After good progress in the beginning of the decade, global carbon emissions have started to pick up again. This recent trend sets the world on a dangerous path: to slow the pace of climate change, carbon emissions need to be reduced.
Our chart of the week from the IMF’s latest World Economic Outlook shows that emissions have increased by 1 percent in 2017 and another 2 percent in 2018. China has been a key driver of emission growth since the turn of the century, but its impact has diminished in recent years as investments in renewable energy have increased and economic growth has become more rooted in the service sector rather than manufacturing. India and other emerging markets, instead, are partially filling the gap. In 2018, emissions decreased in all Group of Seven economies besides the United States, whose emissions increased because of a resurgence of industrial production and, possibly, bad weather.
To shed light on the factors behind the recent growth in emissions, it is possible to decompose total carbon emissions growth as the sum of the growth in carbon intensity (carbon emissions per unit of energy), energy intensity (energy use per unit of GDP), GDP per capita, and population.
Declines in energy intensity and carbon intensity have consistently helped reduce the growth of carbon emissions over the past 5 years. But in 2018, the contribution of energy intensity to that reduction was lower, possibly because of a cyclical pickup in global industrial production. As a result, these forces could not offset the increase in carbon emissions stemming from population and, especially, global per capita income growth—which picked up in 2017 and 2018.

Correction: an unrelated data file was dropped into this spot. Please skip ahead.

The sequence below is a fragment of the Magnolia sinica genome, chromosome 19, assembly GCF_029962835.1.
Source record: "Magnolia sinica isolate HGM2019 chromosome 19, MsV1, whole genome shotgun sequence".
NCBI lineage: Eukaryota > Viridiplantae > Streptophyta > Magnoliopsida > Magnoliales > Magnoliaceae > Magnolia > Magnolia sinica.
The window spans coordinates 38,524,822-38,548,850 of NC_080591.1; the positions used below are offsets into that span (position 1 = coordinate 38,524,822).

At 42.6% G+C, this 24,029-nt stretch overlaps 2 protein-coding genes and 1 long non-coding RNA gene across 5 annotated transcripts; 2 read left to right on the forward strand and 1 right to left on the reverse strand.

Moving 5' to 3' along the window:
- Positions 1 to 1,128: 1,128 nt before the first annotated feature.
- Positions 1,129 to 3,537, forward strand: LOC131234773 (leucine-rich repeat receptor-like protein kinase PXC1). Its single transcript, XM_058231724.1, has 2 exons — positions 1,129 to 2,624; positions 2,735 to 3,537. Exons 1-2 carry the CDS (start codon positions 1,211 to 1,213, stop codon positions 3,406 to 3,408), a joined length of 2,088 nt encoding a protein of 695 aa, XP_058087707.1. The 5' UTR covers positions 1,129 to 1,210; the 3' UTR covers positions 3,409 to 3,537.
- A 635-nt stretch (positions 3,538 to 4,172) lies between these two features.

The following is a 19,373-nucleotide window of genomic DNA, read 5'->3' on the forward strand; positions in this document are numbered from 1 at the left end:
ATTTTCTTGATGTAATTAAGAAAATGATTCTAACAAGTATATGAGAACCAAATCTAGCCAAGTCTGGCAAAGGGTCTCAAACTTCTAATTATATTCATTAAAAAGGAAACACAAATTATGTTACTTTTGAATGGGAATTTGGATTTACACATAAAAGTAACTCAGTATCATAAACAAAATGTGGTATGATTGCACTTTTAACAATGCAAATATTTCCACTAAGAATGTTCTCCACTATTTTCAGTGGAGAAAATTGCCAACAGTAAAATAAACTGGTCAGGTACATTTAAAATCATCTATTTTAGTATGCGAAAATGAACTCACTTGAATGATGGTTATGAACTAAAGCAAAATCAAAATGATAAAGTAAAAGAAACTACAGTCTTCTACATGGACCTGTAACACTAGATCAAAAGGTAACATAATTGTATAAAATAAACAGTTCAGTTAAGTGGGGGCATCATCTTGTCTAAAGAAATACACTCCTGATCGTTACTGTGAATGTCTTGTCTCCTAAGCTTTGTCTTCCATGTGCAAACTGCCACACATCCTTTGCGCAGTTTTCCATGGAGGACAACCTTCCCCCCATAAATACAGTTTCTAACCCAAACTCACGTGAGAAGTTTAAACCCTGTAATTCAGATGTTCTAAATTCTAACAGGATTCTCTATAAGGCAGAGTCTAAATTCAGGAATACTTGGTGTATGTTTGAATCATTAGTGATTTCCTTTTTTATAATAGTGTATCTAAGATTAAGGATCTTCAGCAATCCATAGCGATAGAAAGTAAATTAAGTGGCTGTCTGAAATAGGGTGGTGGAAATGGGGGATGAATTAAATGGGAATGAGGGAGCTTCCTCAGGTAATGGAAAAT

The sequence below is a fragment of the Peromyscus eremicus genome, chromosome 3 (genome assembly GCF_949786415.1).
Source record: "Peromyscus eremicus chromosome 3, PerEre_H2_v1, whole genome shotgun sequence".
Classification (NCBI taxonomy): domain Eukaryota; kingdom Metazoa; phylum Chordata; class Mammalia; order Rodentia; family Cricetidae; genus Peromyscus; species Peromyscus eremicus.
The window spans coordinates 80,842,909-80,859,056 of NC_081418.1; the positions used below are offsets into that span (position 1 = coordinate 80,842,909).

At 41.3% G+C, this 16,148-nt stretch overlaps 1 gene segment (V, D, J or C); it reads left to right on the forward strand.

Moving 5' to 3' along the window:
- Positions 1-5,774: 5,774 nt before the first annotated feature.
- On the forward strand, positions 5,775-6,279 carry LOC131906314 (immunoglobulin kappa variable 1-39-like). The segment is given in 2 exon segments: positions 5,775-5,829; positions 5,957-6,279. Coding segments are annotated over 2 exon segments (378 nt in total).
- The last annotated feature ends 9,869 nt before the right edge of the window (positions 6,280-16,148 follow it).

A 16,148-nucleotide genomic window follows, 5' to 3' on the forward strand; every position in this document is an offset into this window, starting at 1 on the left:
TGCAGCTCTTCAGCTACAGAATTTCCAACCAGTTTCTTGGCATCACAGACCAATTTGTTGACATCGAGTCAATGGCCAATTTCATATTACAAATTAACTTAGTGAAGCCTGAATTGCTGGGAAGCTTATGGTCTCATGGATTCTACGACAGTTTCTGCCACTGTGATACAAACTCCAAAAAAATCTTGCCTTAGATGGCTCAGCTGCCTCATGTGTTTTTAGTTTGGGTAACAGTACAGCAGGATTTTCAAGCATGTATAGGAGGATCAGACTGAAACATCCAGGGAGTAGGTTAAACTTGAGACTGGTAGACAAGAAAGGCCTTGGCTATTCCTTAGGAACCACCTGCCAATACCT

The good news is that the decline in carbon intensity in 2018 was larger than in previous years, as wind, solar, and natural gas continued to slowly replace coal as the energy source of choice in the power sectors of all major emitters.
Nevertheless, policymakers should continue to adopt policies aimed at curbing the appetite for coal and other polluting fossil fuels. For example, increasing the price of carbon emissions would accelerate the ongoing energy transition toward low-carbon energy sources, while subsidies for research and development would improve energy efficiency.